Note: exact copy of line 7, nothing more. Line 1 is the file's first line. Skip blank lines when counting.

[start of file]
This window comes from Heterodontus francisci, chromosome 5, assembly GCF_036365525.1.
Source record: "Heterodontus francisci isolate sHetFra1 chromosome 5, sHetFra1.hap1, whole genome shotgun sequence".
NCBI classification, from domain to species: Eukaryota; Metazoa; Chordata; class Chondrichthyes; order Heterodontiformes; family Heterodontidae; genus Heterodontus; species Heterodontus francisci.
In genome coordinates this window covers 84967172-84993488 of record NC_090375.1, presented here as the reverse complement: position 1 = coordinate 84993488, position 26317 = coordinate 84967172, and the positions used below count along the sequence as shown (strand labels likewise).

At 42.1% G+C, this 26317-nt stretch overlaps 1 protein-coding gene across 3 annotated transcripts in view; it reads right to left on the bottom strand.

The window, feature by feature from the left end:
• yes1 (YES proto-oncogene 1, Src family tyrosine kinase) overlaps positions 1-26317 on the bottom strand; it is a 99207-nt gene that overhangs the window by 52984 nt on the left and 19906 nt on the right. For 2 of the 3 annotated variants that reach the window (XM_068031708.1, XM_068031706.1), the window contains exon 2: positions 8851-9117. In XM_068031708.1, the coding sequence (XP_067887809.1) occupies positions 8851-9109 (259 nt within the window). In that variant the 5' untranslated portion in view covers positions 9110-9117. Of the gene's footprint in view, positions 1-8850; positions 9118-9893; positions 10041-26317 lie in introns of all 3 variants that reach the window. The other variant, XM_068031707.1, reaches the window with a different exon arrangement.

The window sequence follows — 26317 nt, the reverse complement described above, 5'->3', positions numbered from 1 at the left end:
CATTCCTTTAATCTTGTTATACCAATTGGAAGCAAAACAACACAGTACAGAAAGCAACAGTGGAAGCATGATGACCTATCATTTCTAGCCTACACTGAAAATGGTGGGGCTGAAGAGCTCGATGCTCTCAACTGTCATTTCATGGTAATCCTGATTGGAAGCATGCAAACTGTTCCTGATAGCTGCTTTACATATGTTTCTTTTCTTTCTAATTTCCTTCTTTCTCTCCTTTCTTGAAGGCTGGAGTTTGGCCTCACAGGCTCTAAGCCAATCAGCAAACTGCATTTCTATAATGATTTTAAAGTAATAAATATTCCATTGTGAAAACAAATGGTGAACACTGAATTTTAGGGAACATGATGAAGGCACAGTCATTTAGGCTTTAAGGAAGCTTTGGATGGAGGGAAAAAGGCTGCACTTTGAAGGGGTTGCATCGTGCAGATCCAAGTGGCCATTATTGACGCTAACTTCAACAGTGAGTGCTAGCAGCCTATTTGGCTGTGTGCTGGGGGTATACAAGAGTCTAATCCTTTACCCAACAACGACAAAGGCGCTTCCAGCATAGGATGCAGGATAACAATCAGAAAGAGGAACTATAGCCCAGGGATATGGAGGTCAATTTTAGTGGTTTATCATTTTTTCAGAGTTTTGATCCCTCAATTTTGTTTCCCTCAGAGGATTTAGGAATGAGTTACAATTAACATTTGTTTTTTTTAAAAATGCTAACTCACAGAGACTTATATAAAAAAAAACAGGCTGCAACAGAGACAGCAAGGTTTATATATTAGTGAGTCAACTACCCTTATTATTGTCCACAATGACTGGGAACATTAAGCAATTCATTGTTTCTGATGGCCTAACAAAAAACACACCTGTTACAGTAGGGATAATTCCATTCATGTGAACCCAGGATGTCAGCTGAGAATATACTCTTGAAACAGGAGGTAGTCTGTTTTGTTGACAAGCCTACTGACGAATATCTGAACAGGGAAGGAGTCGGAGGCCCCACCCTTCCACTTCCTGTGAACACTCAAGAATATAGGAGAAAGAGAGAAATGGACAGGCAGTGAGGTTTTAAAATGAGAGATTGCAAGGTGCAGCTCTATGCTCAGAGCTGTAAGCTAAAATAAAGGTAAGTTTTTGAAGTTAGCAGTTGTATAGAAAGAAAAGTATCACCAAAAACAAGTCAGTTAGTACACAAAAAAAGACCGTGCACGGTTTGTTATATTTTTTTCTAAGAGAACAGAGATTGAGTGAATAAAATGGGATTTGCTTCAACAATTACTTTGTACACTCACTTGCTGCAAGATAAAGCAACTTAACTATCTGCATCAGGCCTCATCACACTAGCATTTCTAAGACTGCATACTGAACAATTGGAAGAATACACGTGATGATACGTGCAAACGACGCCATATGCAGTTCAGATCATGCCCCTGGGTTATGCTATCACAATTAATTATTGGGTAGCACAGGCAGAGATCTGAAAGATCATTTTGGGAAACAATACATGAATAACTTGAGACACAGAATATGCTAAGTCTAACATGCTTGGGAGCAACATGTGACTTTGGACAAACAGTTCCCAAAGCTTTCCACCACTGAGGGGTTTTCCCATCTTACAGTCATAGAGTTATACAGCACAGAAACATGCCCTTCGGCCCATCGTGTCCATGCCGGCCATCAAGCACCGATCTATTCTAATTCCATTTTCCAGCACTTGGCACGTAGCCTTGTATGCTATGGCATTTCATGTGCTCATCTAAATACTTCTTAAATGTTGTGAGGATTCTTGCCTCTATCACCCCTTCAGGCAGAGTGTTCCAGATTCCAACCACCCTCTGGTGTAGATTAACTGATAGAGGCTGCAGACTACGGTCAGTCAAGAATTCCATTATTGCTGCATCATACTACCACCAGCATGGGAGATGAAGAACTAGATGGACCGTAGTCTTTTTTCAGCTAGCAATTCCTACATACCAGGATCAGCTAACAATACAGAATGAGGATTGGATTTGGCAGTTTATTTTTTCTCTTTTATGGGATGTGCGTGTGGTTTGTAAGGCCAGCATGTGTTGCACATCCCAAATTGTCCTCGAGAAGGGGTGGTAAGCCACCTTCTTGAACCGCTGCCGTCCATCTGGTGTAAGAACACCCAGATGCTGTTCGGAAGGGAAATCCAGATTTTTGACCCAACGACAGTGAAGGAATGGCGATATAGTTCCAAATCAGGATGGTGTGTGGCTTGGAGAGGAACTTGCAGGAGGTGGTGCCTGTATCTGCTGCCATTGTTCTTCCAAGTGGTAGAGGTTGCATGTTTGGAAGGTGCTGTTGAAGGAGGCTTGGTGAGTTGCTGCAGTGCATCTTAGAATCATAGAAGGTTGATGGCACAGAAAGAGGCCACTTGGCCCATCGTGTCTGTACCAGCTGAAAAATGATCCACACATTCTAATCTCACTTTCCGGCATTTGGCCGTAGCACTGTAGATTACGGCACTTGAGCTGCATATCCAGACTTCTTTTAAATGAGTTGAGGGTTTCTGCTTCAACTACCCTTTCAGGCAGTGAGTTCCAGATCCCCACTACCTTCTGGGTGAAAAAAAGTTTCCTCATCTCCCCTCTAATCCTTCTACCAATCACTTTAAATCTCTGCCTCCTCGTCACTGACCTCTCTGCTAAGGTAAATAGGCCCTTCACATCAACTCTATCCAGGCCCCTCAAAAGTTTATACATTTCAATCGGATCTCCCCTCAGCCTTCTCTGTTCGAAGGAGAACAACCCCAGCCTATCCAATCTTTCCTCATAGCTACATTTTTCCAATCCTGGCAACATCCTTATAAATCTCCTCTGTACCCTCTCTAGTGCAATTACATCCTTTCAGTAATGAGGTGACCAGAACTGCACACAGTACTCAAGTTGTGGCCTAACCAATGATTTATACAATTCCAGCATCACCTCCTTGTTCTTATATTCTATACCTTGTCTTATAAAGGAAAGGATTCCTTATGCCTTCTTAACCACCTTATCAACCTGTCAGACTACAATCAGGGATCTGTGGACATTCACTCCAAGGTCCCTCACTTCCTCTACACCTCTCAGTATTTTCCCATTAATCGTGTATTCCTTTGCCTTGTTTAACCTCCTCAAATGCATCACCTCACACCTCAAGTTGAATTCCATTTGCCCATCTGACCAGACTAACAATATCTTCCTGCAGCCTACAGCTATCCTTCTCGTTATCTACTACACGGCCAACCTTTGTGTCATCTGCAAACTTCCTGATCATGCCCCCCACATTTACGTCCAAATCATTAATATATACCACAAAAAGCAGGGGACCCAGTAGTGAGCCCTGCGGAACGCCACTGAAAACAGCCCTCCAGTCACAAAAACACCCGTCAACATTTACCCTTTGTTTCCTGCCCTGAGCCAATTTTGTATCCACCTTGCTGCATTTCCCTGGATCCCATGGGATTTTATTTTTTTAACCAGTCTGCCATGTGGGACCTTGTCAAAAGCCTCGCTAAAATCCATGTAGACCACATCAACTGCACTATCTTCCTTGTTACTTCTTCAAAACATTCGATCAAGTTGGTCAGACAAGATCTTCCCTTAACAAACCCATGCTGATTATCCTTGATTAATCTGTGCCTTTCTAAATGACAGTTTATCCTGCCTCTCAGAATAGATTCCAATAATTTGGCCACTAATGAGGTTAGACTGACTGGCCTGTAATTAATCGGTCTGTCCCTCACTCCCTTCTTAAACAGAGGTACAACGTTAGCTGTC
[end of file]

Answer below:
• yes1 (YES proto-oncogene 1, Src family tyrosine kinase) overlaps positions 1-26317 on the bottom strand; it is a 99207-nt gene that overhangs the window by 52984 nt on the left and 19906 nt on the right. For 2 of the 3 annotated variants that reach the window (XM_068031708.1, XM_068031706.1), the window contains exon 2: positions 8851-9117. In XM_068031708.1, the coding sequence (XP_067887809.1) occupies positions 8851-9109 (259 nt within the window). In that variant the 5' untranslated portion in view covers positions 9110-9117. Of the gene's footprint in view, positions 1-8850; positions 9118-9893; positions 10041-26317 lie in introns of all 3 variants that reach the window. The other variant, XM_068031707.1, reaches the window with a different exon arrangement.